There is little glamour to the governorship of a state — at least here in the Midwest. Many people see the position of governor as someone who appears on TV every once in a while to unveil grandiose plans that never seem to happen, or as someone who provides leadership only in times of trouble, such as during natural disasters.
Gubernatorial races don’t receive the same amount of attention that national elections do even from populations that are likely to vote, let alone from young people.
This attitude could not be more misguided. In voting for governor every four years, Wisconsinites have the privilege of choosing which direction the state should go in for the next four years, and whose leadership should take it there. And while every election has its consequences, the Daily Cardinal Editorial Board believes that this election holds a particularly high level of importance.
The reign of Scott Walker has been much like a Wisconsin highway: long and fraught with potholes that don’t appear to be getting fixed anytime soon. The governor has had eight years to make his vision for Wisconsin a reality but has little to show for it. For the following reasons, the Editorial Board believes that Tony Evers has the best chance of restoring Wisconsin’s reputation of being a state where everyone has a chance to succeed.
Teacher, principal, state superintendent of schools: these are all jobs currently or formerly held by Tony Evers, and yet the debate rages on about which candidate can call themselves the real “education governor.” In contrast, Scott Walker enacted Act 10 in 2011, a law that curtailed the collective bargaining rights of teachers (and other public sector workers) regarding their salary and benefits. This was met with massive protests in Madison’s Capitol Rotunda, but earned Walker celebrity status among Republicans in the state and nationally. However, studies have shown that after Act 10, teacher salaries fell, while the percentage of working teachers with less than five years of experience increased dramatically.
In addition, statistics from the Wisconsin Student Assessment System continue to show that less than half of students in third through eighth grade have achieved proficiency in English, math
Improving education statewide is not a problem that can be solved overnight, nor can it be solved solely through greater funding. But Tony Evers has dedicated his entire life to providing a quality education to Wisconsin’s youth — and that is the kind of experience we need in a governor in order to get back on track.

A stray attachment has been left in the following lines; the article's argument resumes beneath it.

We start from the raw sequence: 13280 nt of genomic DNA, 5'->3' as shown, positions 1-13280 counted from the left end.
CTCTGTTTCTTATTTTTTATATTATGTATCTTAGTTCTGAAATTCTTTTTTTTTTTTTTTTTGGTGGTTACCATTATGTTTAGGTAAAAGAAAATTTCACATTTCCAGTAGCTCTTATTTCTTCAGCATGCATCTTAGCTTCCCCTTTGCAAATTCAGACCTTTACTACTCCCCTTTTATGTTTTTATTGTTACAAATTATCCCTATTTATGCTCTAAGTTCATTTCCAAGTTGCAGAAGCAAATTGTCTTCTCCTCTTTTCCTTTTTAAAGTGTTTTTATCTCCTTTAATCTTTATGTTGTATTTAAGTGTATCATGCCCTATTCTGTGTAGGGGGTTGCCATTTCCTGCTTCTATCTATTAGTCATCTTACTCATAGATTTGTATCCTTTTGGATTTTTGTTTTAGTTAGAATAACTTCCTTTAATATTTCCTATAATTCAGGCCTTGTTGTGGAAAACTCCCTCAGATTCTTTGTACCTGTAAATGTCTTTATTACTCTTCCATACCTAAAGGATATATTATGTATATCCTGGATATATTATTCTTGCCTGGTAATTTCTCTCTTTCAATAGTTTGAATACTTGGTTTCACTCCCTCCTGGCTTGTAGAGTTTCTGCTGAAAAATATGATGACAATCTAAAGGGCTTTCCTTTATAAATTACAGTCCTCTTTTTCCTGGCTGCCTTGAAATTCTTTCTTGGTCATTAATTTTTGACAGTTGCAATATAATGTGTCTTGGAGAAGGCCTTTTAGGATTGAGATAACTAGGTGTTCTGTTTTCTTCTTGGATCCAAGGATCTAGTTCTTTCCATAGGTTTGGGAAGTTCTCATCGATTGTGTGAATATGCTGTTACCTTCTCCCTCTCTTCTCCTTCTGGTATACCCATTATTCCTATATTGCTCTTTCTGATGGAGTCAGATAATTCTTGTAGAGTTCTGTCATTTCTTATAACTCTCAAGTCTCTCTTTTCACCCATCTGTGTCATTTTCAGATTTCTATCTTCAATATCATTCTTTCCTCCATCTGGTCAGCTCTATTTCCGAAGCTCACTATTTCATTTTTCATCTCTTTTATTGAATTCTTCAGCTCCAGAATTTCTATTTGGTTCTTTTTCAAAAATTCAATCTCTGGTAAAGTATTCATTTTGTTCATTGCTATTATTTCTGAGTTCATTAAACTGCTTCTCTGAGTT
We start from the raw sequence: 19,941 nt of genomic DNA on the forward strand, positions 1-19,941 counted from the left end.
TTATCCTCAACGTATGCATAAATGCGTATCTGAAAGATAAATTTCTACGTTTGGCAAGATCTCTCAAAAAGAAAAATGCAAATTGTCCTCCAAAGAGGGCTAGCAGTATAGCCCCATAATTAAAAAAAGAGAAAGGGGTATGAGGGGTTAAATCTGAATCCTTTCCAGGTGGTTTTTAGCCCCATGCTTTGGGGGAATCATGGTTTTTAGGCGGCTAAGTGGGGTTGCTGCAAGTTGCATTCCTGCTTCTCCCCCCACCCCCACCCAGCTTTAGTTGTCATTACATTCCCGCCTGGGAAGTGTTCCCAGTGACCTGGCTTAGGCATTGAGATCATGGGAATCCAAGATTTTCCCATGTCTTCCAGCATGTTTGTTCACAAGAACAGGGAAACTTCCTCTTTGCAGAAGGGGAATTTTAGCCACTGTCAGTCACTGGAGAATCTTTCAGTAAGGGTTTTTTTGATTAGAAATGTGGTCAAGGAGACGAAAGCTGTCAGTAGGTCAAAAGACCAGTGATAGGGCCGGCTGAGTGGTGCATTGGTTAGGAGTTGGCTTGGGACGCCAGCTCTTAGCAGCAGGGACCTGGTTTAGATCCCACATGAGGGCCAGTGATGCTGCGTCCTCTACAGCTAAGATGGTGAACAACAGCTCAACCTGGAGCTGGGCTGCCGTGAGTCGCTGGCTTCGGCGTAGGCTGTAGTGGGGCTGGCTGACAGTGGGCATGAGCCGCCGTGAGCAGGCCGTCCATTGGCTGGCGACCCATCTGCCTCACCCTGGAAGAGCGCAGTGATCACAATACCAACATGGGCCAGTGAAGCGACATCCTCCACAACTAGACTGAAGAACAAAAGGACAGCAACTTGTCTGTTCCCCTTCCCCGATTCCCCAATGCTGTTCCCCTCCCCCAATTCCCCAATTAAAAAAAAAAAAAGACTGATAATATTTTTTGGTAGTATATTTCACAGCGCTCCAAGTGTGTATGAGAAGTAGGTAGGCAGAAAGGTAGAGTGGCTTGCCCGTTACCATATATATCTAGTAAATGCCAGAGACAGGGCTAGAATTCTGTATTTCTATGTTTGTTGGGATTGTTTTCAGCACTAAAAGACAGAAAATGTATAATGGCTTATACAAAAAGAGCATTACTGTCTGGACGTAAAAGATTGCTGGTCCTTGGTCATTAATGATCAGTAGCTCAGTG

This gubernatorial campaign cycle has been dominated by conversations about education and for good reason. Both Walker and Evers try to engage students through talking points on college debt and accessibility, but students are not just learning machines. Young people are passionate about a wide range of social justice issues, from women’s health to LGBTQ rights. Evers’ progressive background does more than make him appealing to voters under thirty: it makes him the candidate of the many, not the few.
Making Wisconsin more inclusive and diverse makes our state more welcoming to others, which has all-around benefits. Evers has made it especially clear that in order for Wisconsin to succeed, racial inequalities in the state must be addressed. His platform includes widespread reforms to the horribly unjust criminal justice system, making diverse appointments to state boards and agencies and providing more funds to the state’s public education system in order to address this.
It is also worth noting that his running mate Mandela Barnes would be the state’s first African-American lieutenant governor and the second African-American person to hold a statewide office in Wisconsin. Barnes’ upbringing in Milwaukee is an opportunity to engage voters that might otherwise sit out non-presidential elections, as well as show that state
Every governor in every state has one goal in common: to attract students and wage-earners to their state and to create reasons for students to remain in-state after they graduate rather than pursuing jobs in other places. Efficient public transportation systems and good driving conditions attract workers and new businesses to the state, and both candidates have campaigned heavily on the issue of transportation infrastructure. In 2017, US News and World Report ranked Wisconsin’s road conditions 44th in the country. Evers says on his website that he is willing to hear solutions from both sides of the aisle on this issue, while Walker is not: “There are bipartisan long-term solutions for Wisconsin’s transportation system; however, Scott Walker hasn’t shown the political will to get it done.”
Evers’ position on the issue of Wisconsin’s abysmal infrastructure reflects his broader commitment to
As students and citizens of the great state of Wisconsin, he has more than earned our vote. Election day is November 6th, and the stakes have never been higher for our state.
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